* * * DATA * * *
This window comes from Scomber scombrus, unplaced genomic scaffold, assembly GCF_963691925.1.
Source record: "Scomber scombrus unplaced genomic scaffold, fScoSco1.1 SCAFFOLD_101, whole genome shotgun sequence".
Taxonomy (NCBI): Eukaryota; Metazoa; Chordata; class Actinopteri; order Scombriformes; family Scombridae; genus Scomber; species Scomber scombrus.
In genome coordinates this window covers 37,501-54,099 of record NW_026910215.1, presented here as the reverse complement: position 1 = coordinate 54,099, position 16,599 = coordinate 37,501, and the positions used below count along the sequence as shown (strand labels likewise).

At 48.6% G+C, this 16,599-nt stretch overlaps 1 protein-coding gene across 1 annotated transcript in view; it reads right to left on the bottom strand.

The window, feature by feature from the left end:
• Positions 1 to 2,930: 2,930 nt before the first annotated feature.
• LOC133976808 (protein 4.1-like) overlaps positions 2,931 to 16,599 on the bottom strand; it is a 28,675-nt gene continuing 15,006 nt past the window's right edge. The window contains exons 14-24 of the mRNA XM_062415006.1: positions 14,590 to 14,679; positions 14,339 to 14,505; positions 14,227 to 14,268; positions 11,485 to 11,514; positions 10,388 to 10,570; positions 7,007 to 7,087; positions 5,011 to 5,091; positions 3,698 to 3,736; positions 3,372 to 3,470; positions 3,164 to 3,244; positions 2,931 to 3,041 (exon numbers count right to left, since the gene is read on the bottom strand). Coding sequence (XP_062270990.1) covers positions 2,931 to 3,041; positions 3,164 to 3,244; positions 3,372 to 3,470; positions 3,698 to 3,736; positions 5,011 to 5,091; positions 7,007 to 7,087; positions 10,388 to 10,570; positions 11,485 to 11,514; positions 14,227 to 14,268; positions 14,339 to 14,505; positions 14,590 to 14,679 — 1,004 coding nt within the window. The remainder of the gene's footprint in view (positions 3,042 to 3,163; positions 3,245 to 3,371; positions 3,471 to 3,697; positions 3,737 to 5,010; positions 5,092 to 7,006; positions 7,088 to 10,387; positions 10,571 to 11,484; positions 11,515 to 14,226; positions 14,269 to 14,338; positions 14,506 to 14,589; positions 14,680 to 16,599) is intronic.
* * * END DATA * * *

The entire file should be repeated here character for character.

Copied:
This window comes from Scomber scombrus, unplaced genomic scaffold, assembly GCF_963691925.1.
Source record: "Scomber scombrus unplaced genomic scaffold, fScoSco1.1 SCAFFOLD_101, whole genome shotgun sequence".
Taxonomy (NCBI): Eukaryota; Metazoa; Chordata; class Actinopteri; order Scombriformes; family Scombridae; genus Scomber; species Scomber scombrus.
In genome coordinates this window covers 37,501-54,099 of record NW_026910215.1, presented here as the reverse complement: position 1 = coordinate 54,099, position 16,599 = coordinate 37,501, and the positions used below count along the sequence as shown (strand labels likewise).

At 48.6% G+C, this 16,599-nt stretch overlaps 1 protein-coding gene across 1 annotated transcript in view; it reads right to left on the bottom strand.

The window, feature by feature from the left end:
• Positions 1 to 2,930: 2,930 nt before the first annotated feature.
• LOC133976808 (protein 4.1-like) overlaps positions 2,931 to 16,599 on the bottom strand; it is a 28,675-nt gene continuing 15,006 nt past the window's right edge. The window contains exons 14-24 of the mRNA XM_062415006.1: positions 14,590 to 14,679; positions 14,339 to 14,505; positions 14,227 to 14,268; positions 11,485 to 11,514; positions 10,388 to 10,570; positions 7,007 to 7,087; positions 5,011 to 5,091; positions 3,698 to 3,736; positions 3,372 to 3,470; positions 3,164 to 3,244; positions 2,931 to 3,041 (exon numbers count right to left, since the gene is read on the bottom strand). Coding sequence (XP_062270990.1) covers positions 2,931 to 3,041; positions 3,164 to 3,244; positions 3,372 to 3,470; positions 3,698 to 3,736; positions 5,011 to 5,091; positions 7,007 to 7,087; positions 10,388 to 10,570; positions 11,485 to 11,514; positions 14,227 to 14,268; positions 14,339 to 14,505; positions 14,590 to 14,679 — 1,004 coding nt within the window. The remainder of the gene's footprint in view (positions 3,042 to 3,163; positions 3,245 to 3,371; positions 3,471 to 3,697; positions 3,737 to 5,010; positions 5,092 to 7,006; positions 7,088 to 10,387; positions 10,571 to 11,484; positions 11,515 to 14,226; positions 14,269 to 14,338; positions 14,506 to 14,589; positions 14,680 to 16,599) is intronic.